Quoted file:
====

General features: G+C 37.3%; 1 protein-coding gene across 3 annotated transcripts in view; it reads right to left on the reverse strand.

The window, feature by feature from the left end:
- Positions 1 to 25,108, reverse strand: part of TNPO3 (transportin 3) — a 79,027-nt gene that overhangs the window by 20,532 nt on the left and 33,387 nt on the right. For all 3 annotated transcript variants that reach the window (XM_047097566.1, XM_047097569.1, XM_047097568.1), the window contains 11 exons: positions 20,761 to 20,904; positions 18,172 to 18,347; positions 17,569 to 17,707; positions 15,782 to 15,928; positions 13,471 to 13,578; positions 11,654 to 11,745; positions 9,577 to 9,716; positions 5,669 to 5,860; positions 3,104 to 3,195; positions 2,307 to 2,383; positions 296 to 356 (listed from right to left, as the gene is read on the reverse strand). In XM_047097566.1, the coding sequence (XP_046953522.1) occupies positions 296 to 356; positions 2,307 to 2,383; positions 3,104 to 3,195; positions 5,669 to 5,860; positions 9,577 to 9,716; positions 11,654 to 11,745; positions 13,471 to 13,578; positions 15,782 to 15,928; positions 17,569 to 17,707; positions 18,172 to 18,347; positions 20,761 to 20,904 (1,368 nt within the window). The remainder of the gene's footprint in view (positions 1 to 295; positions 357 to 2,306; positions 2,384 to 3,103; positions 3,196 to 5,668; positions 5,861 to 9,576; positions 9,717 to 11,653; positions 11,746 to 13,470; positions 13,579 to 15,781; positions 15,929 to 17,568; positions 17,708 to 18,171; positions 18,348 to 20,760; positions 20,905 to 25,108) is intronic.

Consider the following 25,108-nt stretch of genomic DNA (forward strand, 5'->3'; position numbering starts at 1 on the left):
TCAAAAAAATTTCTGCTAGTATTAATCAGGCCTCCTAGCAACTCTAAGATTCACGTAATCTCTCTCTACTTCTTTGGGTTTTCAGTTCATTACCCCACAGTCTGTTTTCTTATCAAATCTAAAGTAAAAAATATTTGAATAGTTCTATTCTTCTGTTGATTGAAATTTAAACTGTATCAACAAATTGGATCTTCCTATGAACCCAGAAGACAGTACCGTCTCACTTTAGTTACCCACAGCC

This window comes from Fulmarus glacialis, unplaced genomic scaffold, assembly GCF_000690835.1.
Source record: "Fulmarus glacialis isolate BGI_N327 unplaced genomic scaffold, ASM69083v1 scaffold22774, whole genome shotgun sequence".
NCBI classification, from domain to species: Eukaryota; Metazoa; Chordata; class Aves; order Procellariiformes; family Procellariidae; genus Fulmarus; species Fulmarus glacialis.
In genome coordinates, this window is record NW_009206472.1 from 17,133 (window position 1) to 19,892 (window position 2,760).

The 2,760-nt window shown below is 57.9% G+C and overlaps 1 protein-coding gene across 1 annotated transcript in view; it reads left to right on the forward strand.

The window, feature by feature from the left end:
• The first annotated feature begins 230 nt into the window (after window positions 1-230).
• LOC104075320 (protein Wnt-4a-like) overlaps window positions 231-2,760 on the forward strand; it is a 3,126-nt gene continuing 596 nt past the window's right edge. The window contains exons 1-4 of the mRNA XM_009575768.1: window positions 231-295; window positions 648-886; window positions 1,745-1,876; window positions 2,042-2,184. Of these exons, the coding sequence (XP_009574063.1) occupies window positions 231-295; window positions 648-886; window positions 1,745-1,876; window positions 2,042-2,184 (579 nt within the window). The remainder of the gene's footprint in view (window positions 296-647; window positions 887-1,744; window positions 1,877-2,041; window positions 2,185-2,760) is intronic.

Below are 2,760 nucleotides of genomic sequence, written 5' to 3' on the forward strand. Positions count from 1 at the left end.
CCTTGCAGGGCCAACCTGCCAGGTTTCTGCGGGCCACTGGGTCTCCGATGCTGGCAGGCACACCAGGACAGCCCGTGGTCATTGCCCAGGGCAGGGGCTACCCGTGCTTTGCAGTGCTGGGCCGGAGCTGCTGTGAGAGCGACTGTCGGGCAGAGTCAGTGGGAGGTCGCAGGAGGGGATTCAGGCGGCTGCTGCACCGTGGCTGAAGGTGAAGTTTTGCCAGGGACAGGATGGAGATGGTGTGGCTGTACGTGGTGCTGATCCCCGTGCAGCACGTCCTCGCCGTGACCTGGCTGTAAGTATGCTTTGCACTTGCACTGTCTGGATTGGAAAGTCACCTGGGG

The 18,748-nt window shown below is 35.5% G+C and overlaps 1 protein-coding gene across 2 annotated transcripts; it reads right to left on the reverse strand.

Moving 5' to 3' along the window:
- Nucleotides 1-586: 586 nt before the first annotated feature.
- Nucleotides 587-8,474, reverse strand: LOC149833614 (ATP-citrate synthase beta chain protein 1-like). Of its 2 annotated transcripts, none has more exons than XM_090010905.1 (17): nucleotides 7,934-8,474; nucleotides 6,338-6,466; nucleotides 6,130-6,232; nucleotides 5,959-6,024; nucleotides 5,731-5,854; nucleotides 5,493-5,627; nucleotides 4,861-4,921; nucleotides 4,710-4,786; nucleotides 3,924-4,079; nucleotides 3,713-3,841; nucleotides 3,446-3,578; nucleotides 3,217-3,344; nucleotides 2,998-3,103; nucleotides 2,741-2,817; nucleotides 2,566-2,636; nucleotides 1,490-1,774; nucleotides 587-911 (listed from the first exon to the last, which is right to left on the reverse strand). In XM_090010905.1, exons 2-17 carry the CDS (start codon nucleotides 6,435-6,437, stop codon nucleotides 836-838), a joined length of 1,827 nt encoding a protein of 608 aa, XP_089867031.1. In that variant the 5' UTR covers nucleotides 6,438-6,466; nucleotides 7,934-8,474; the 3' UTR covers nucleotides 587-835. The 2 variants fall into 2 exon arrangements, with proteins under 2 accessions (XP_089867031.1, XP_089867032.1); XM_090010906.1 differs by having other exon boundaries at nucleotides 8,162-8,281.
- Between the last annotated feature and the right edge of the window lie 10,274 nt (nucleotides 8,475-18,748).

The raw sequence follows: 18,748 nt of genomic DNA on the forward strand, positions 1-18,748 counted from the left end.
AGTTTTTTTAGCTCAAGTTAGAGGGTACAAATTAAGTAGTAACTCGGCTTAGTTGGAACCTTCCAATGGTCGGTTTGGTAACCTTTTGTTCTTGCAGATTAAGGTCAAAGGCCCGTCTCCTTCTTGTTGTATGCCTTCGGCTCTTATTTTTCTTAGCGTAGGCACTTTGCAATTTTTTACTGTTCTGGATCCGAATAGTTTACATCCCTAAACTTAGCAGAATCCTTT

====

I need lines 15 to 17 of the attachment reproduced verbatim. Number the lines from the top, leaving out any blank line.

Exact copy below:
CCTTGCAGGGCCAACCTGCCAGGTTTCTGCGGGCCACTGGGTCTCCGATGCTGGCAGGCACACCAGGACAGCCCGTGGTCATTGCCCAGGGCAGGGGCTACCCGTGCTTTGCAGTGCTGGGCCGGAGCTGCTGTGAGAGCGACTGTCGGGCAGAGTCAGTGGGAGGTCGCAGGAGGGGATTCAGGCGGCTGCTGCACCGTGGCTGAAGGTGAAGTTTTGCCAGGGACAGGATGGAGATGGTGTGGCTGTACGTGGTGCTGATCCCCGTGCAGCACGTCCTCGCCGTGACCTGGCTGTAAGTATGCTTTGCACTTGCACTGTCTGGATTGGAAAGTCACCTGGGG

The 18,748-nt window shown below is 35.5% G+C and overlaps 1 protein-coding gene across 2 annotated transcripts; it reads right to left on the reverse strand.

Moving 5' to 3' along the window: